Canaanite Languages

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The following article is from The Great Soviet Encyclopedia (1979). It might be outdated or ideologically biased.

Canaanite Languages


the languages of the Semites who inhabited the region between the Mediterranean Sea and Mesopotamia in the third and second millennia B.C. A number of scholars believe that the Canaanite languages included Old West Canaanite, Ugaritic, and Amorite, as well as the languages derived from them, including Hebrew, Phoenician, and Moabite. With Aramaic, the Canaanite languages form the northwestern subgroup of the Semitic languages.

The Old West Canaanite (Old Canaanite) languages comprise a group of dialects of the early and middle second millennium B.C. attested in glosses in Accadian texts from Tell el-Amarna (Egypt), in Canaanite borrowings in the Egyptian language of the Hyksos period and later, and in inscriptions written in a Sinaitic-Palestinian alphabet (Sinai). Amorite is attested in proper names in Accadian texts dating from the first half of the second millennium B.C., and Moabite is attested in inscriptions from the ninth century B.C. found near the southeastern shore of the Dead Sea. The only living Canaanite language is Hebrew.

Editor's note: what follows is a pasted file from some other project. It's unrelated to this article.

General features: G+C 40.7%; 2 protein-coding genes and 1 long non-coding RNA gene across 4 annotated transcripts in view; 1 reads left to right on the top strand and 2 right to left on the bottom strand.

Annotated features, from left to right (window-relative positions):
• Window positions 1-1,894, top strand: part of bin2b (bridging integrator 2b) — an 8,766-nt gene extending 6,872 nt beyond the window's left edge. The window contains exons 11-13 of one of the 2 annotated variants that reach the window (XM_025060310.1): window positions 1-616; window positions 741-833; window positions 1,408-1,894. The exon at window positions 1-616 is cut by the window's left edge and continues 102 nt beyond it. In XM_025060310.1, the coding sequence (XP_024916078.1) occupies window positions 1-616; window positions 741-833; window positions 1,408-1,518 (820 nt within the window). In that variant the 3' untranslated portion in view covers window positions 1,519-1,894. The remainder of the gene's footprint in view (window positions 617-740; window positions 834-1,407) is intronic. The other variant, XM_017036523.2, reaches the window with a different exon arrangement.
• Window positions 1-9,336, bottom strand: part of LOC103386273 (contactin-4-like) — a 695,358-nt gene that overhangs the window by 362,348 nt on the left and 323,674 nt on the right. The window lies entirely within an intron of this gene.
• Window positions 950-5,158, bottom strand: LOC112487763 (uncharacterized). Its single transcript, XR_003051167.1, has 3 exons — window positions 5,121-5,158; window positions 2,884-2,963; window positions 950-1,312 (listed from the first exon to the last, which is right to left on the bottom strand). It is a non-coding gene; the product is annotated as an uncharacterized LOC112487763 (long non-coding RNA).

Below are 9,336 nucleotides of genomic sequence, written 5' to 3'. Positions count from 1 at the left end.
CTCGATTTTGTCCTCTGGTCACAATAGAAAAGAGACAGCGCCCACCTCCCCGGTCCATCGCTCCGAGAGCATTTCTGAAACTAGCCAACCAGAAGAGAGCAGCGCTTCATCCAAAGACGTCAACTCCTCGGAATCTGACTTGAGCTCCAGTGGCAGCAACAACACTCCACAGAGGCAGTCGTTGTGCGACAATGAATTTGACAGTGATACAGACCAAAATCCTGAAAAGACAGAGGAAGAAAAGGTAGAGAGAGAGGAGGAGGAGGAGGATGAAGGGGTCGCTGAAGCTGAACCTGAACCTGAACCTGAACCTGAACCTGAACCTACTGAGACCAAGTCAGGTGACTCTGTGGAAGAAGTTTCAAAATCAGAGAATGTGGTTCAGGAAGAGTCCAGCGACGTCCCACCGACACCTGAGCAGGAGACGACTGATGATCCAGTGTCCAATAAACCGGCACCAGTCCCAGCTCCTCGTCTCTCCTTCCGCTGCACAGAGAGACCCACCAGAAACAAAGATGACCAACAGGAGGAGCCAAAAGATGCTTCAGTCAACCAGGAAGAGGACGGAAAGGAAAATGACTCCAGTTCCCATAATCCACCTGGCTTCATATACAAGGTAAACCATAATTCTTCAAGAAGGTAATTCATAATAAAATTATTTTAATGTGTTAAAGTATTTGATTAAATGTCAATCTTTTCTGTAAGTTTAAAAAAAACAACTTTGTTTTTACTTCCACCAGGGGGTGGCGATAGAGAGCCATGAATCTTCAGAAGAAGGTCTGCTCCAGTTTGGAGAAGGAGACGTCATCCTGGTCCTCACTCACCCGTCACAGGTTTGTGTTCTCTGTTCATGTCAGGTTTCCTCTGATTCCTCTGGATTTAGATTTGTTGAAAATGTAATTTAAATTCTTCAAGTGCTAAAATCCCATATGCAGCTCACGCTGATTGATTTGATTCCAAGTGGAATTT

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The Great Soviet Encyclopedia, 3rd Edition (1970-1979). © 2010 The Gale Group, Inc. All rights reserved.